The study included 160 consecutive cases of men with localized prostate cancer and a median age of 67 years who were treated with hemigland cryoablation . The baseline prostate-specific antigen level among participants was 6.3 ng/mL, and the majority of patients had intermediate-risk or high-risk disease.
At a follow-up of 5 years, the clinically significant disease-free survival rate was 89%, and the treatment failurefree survival rate was 85%. The rate of biochemical failurefree survival was lower, at 62%. At 5 years out, no patient had metastatic disease.
Given the limitations of this study, hemigland cryoablation should be performed with caution and in carefully selected patients, especially in those with high-risk prostate cancer, Dr. Abreu and colleagues concluded. Additional data from prospective trials with large and multicenter cohorts are necessary to validate our reported findings.
Disclosure: The study authors reported no conflicts of interest.
Results Of Prostate Cryoablation
The PSA will rise sharply during the immediate post freeze period, and should not be checked. This elevation is thought to be due to the release of intracellular PSA at the time of cell destruction. The PSA will usually get to its lowest point at 3-6 months. Ideally, the nadir will be < 0.4. In one 7-year study, the biochemical disease free survival rate for low grade, intermediate, and high grade prostate cancers, was 61%, 68% and 61%. When the PSA nadir point was placed at < 1.0 the rates were 87%, 79%, and 71%.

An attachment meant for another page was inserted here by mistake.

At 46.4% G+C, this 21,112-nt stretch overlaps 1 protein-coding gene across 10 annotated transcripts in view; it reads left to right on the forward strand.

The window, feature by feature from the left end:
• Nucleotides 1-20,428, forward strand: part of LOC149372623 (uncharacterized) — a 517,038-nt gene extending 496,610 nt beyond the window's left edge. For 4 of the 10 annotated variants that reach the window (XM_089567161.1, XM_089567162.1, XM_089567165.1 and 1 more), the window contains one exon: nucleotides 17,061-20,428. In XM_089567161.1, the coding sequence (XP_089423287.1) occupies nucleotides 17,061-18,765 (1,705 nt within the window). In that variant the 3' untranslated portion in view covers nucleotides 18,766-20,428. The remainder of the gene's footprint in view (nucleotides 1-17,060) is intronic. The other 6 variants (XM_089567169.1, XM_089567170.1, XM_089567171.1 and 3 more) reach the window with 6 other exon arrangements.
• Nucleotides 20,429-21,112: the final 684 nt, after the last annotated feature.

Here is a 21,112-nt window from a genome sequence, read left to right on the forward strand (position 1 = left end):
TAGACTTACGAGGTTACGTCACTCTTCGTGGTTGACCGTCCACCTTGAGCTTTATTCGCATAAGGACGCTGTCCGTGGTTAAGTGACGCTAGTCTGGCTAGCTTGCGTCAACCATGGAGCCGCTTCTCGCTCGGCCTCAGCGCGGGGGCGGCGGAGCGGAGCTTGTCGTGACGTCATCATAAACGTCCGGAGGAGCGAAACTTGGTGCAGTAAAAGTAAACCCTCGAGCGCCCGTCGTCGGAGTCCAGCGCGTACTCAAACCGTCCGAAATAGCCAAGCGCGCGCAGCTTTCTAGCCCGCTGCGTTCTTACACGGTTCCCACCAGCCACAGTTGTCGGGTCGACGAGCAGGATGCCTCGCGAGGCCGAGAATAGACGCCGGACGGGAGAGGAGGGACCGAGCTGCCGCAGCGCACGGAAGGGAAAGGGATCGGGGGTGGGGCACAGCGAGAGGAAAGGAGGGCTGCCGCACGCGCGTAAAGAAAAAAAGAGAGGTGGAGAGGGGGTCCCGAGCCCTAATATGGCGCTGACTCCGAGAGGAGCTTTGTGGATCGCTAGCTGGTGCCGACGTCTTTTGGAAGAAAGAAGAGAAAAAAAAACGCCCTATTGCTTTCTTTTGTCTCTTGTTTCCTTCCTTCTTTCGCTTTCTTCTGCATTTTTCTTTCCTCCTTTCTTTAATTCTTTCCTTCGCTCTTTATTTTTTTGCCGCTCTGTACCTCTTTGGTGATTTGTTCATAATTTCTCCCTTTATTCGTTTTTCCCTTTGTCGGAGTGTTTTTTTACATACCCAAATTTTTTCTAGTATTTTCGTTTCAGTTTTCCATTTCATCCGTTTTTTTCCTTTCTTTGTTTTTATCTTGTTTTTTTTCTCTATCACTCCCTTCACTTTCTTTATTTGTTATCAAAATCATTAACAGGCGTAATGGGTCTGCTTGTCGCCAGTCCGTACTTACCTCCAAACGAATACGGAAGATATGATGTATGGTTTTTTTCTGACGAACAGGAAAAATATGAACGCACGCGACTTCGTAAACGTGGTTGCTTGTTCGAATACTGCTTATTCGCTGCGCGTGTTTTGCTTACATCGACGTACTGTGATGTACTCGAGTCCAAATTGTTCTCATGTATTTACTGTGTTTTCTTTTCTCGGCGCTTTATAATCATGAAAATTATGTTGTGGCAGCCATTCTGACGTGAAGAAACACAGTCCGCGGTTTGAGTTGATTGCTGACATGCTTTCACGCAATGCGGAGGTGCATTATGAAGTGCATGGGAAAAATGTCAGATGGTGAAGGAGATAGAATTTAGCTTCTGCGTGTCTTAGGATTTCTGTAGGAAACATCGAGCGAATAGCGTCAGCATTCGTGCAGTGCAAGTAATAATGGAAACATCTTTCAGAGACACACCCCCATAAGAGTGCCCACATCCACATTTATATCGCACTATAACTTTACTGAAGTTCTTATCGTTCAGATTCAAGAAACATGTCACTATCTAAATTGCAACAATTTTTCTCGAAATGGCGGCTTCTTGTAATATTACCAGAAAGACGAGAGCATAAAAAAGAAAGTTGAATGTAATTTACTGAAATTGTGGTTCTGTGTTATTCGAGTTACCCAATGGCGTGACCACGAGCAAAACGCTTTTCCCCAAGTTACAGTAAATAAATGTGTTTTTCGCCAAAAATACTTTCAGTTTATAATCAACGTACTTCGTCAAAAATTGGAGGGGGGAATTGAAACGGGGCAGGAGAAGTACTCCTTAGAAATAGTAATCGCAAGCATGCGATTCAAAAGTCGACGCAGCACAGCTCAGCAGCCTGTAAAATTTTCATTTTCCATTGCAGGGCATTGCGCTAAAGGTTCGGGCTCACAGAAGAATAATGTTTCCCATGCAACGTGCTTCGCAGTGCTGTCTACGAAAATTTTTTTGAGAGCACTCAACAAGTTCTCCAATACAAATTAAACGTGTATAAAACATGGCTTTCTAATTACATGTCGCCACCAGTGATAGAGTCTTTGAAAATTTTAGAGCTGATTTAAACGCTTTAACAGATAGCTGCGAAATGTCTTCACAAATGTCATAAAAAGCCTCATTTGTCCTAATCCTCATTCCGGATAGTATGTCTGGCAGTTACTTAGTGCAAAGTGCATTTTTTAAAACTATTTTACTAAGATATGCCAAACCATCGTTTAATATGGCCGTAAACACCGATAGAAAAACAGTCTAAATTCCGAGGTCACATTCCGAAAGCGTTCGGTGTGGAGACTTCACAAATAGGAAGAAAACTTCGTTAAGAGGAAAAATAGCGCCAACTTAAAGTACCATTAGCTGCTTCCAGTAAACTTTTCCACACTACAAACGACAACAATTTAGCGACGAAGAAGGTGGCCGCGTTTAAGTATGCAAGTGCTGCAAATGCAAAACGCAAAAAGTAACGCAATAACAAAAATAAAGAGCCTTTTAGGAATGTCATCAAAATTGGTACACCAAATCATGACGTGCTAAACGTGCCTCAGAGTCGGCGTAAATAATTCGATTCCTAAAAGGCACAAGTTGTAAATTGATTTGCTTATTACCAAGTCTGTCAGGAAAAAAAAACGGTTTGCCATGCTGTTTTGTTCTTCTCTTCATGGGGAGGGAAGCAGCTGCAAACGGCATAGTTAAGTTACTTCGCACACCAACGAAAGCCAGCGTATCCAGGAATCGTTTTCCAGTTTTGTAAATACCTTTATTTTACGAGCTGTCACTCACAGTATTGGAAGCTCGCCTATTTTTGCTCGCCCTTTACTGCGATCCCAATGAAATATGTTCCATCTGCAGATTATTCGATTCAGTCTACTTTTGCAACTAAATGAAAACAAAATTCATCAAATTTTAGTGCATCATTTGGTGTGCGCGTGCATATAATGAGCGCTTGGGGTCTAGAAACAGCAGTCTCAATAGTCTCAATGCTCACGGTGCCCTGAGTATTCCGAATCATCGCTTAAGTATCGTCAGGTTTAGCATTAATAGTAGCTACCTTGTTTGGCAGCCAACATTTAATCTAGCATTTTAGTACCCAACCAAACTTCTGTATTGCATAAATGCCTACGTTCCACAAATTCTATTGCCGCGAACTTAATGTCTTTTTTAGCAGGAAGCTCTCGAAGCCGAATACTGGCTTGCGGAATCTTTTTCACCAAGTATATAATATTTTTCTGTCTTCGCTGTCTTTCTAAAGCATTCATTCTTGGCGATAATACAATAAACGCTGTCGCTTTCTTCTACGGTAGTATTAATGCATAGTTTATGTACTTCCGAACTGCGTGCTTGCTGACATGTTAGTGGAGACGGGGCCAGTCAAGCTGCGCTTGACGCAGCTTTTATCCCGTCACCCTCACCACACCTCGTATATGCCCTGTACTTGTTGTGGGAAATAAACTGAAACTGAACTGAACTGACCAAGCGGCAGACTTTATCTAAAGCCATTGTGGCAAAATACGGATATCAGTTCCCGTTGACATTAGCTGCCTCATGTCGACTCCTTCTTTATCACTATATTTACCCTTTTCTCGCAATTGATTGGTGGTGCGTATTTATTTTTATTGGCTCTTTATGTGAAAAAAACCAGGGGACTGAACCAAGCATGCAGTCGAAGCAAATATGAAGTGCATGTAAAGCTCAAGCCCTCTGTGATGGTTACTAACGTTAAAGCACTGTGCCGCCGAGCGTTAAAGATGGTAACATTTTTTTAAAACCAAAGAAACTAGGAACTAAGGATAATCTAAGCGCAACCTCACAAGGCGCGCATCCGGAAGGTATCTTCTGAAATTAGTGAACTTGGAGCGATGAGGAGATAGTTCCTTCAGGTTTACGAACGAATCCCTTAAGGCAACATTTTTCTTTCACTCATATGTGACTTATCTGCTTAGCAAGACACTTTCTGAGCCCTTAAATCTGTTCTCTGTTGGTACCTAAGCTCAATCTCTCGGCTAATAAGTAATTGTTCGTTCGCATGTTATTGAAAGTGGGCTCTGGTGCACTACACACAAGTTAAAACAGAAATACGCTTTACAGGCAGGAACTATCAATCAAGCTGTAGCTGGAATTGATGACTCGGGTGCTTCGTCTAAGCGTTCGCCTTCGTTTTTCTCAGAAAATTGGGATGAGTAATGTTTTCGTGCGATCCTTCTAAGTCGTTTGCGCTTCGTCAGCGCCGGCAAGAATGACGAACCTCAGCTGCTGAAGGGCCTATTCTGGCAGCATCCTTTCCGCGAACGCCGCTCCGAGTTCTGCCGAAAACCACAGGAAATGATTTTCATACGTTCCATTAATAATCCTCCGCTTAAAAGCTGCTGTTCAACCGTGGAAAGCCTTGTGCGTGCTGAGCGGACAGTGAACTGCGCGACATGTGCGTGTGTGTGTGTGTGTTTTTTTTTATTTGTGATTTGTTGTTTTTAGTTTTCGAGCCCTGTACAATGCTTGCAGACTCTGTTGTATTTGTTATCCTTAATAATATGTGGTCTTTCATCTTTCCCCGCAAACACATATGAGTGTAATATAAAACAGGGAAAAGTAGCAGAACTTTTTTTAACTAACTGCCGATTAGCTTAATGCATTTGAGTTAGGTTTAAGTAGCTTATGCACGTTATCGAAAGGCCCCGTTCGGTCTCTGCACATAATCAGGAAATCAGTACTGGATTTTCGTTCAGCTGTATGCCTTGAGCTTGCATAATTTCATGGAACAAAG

To determine if you are a candidate for cryoablation, or to discuss anything at all about prostate cancer, call and arrange a consultation with Dr. Engel. Dr. Engel takes pride in realizing that one size does not fit all. We are able to offer all of the latest treatments for prostate cancer, and will attempt to help you decide what is best for you based on your age, stage and grade of prostate cancer, as well as your other medical problems.
How Does Cryotherapy Work
Ultrasound is used to guide special needles, called cryoprobes, into the prostate. Argon gas is placed in the needles and creates an ice ball that kills cells in the area near the frozen probe. Once the prostate has been frozen and the procedure completed the probes are removed from the body.
Cryotherapy destroys any tissue that it touches, both cancerous and healthy. Close monitoring lowers the risk of damaging nearby healthy tissue. To preserve the urethra, a warming catheter is used to keep the urethra warm during the procedure and for a brief time after the last freezing. The urethra is the tube that takes urine from your bladder to outside the body.
This is usually a one-time procedure done in a few hours in a specialists office, under either spinal or general anesthesia.
Siu 201: Focal Cryoablation For Prostate Cancer
Athens, Greece Cryoablation involves freezing of the targeted prostate tissue in two cycles, reaching minus 40 degrees Celsius, with the following histological changes:
Ten-year data of whole-gland cryoablation in 370 patients with a follow-up of 12.55 years have shown a biochemical disease-free survival rate at 10 years of 80.56%, 74.16%, 45.54% for low-, intermediate-, and high-risk disease, respectively.1 The 10-year negative biopsy rate was 76.96%. These patients maintain relatively high continence and potency rates compared to radical definitive therapies.